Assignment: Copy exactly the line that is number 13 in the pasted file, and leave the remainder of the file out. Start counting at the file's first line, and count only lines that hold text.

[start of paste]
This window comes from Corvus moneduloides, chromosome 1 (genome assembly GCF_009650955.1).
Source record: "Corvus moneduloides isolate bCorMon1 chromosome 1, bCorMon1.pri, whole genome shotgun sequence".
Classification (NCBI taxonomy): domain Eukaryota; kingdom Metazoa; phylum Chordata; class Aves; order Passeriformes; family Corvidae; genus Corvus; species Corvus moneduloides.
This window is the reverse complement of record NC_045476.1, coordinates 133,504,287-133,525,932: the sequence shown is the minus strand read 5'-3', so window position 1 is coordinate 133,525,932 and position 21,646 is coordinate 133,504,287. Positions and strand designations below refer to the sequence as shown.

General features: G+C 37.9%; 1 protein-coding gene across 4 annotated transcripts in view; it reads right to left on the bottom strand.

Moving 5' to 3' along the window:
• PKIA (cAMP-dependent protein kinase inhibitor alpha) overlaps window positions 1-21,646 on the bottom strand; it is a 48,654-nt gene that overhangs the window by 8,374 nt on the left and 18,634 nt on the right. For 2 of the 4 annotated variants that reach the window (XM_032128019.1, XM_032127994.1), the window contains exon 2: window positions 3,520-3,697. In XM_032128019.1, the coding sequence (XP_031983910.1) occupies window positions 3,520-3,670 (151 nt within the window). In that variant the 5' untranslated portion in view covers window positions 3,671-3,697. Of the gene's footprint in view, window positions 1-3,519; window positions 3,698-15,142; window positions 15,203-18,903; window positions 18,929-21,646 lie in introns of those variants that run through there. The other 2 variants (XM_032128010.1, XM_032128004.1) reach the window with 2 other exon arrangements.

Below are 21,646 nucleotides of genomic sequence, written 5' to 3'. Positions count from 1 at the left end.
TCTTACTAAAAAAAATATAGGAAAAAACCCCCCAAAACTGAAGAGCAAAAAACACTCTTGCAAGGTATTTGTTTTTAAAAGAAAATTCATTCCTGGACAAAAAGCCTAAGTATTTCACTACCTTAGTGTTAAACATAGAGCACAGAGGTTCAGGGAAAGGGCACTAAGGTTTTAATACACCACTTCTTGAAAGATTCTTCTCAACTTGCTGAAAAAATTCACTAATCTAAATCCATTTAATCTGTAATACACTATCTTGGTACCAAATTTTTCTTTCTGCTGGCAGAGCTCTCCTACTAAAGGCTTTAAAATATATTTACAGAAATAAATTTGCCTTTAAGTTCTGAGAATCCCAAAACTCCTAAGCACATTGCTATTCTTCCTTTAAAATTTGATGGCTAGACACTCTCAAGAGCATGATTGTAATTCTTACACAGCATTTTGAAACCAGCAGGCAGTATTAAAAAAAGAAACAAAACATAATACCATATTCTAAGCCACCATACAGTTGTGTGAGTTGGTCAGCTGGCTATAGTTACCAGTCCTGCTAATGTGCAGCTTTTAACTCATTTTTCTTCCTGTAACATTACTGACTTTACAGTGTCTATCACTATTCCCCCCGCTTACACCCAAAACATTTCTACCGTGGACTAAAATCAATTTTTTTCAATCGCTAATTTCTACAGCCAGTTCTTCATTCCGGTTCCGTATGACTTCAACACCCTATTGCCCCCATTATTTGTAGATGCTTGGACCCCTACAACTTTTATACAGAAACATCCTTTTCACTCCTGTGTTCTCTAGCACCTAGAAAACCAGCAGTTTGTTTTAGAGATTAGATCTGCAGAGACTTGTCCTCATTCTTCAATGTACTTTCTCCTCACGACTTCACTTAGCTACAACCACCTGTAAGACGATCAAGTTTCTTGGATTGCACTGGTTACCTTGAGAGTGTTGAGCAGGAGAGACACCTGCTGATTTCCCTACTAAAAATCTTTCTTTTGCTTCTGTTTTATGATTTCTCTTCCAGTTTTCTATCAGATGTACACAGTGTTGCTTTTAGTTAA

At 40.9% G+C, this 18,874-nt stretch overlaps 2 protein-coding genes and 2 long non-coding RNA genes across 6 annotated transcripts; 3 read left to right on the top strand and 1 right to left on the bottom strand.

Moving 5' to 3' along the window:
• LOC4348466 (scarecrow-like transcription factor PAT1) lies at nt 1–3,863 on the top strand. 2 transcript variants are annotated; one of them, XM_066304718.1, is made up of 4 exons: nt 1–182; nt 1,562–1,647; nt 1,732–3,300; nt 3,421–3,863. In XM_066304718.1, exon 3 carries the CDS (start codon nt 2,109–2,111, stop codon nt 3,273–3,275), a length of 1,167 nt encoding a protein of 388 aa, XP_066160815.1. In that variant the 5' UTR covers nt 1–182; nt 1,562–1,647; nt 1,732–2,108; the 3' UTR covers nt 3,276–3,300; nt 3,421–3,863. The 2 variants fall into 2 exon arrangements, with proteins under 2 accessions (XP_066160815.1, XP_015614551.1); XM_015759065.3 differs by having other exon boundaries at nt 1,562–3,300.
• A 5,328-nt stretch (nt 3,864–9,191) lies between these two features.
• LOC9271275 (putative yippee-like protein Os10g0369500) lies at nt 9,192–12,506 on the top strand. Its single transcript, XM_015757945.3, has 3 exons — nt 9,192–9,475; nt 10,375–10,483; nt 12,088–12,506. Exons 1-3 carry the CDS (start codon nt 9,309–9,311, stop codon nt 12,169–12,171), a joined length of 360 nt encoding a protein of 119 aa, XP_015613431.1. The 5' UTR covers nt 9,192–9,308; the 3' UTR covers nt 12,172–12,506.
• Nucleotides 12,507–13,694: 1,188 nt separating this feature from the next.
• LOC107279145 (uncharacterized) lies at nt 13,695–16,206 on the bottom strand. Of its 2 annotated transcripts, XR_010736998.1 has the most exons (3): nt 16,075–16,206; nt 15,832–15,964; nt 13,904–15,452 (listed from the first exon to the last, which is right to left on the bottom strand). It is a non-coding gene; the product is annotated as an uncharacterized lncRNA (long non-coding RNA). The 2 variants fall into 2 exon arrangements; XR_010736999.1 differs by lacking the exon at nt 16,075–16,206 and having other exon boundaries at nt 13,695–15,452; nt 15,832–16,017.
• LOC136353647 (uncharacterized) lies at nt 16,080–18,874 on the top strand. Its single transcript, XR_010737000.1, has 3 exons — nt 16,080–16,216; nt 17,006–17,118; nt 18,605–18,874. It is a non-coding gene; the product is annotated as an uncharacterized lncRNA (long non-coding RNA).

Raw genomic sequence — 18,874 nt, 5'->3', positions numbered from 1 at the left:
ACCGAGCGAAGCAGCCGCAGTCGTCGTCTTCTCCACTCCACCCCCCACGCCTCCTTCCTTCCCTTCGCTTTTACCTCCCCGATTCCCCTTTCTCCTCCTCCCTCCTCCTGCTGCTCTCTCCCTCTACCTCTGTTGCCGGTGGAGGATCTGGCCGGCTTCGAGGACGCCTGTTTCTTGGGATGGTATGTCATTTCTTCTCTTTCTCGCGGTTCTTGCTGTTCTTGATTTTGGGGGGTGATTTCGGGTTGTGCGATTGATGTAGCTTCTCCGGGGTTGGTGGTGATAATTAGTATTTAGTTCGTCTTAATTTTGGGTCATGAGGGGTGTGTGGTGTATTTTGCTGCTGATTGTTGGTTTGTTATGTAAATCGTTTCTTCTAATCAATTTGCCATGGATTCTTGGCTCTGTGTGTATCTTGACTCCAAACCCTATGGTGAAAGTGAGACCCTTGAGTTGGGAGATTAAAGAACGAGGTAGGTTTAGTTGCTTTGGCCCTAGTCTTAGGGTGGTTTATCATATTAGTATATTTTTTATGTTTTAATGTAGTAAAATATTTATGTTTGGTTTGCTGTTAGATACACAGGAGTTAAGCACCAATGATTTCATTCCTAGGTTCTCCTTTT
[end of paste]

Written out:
• A 5,328-nt stretch (nt 3,864–9,191) lies between these two features.